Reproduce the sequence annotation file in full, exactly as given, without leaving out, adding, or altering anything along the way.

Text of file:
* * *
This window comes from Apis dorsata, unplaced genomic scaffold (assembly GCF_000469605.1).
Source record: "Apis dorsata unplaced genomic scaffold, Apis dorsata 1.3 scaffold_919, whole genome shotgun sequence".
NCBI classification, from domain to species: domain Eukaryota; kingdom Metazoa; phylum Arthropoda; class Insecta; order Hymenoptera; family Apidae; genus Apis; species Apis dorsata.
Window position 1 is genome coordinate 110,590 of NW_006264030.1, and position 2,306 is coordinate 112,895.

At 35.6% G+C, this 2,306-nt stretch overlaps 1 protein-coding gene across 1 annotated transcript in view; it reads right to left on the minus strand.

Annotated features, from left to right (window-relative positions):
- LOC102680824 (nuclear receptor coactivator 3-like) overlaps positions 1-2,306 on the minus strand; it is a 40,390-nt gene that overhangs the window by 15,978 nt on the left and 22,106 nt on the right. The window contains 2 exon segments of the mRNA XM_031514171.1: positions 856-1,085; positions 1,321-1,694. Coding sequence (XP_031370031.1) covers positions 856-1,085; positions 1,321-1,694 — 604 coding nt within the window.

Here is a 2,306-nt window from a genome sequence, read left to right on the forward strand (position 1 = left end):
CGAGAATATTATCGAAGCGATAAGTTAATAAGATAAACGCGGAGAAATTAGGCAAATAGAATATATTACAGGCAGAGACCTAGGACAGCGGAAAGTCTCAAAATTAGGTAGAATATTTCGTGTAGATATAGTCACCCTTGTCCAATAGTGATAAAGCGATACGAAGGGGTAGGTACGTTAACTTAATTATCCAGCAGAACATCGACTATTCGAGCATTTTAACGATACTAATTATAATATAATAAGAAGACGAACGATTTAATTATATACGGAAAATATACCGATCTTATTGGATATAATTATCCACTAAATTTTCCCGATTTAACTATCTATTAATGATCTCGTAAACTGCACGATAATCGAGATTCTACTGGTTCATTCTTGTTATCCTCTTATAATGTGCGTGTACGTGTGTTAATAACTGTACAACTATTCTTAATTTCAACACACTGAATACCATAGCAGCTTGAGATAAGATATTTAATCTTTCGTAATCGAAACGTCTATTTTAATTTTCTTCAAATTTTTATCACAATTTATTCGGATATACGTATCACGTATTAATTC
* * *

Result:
This window comes from Apis dorsata, unplaced genomic scaffold (assembly GCF_000469605.1).
Source record: "Apis dorsata unplaced genomic scaffold, Apis dorsata 1.3 scaffold_919, whole genome shotgun sequence".
NCBI classification, from domain to species: domain Eukaryota; kingdom Metazoa; phylum Arthropoda; class Insecta; order Hymenoptera; family Apidae; genus Apis; species Apis dorsata.
Window position 1 is genome coordinate 110,590 of NW_006264030.1, and position 2,306 is coordinate 112,895.

At 35.6% G+C, this 2,306-nt stretch overlaps 1 protein-coding gene across 1 annotated transcript in view; it reads right to left on the minus strand.

Annotated features, from left to right (window-relative positions):
- LOC102680824 (nuclear receptor coactivator 3-like) overlaps positions 1-2,306 on the minus strand; it is a 40,390-nt gene that overhangs the window by 15,978 nt on the left and 22,106 nt on the right. The window contains 2 exon segments of the mRNA XM_031514171.1: positions 856-1,085; positions 1,321-1,694. Coding sequence (XP_031370031.1) covers positions 856-1,085; positions 1,321-1,694 — 604 coding nt within the window.

Here is a 2,306-nt window from a genome sequence, read left to right on the forward strand (position 1 = left end):
CGAGAATATTATCGAAGCGATAAGTTAATAAGATAAACGCGGAGAAATTAGGCAAATAGAATATATTACAGGCAGAGACCTAGGACAGCGGAAAGTCTCAAAATTAGGTAGAATATTTCGTGTAGATATAGTCACCCTTGTCCAATAGTGATAAAGCGATACGAAGGGGTAGGTACGTTAACTTAATTATCCAGCAGAACATCGACTATTCGAGCATTTTAACGATACTAATTATAATATAATAAGAAGACGAACGATTTAATTATATACGGAAAATATACCGATCTTATTGGATATAATTATCCACTAAATTTTCCCGATTTAACTATCTATTAATGATCTCGTAAACTGCACGATAATCGAGATTCTACTGGTTCATTCTTGTTATCCTCTTATAATGTGCGTGTACGTGTGTTAATAACTGTACAACTATTCTTAATTTCAACACACTGAATACCATAGCAGCTTGAGATAAGATATTTAATCTTTCGTAATCGAAACGTCTATTTTAATTTTCTTCAAATTTTTATCACAATTTATTCGGATATACGTATCACGTATTAATTC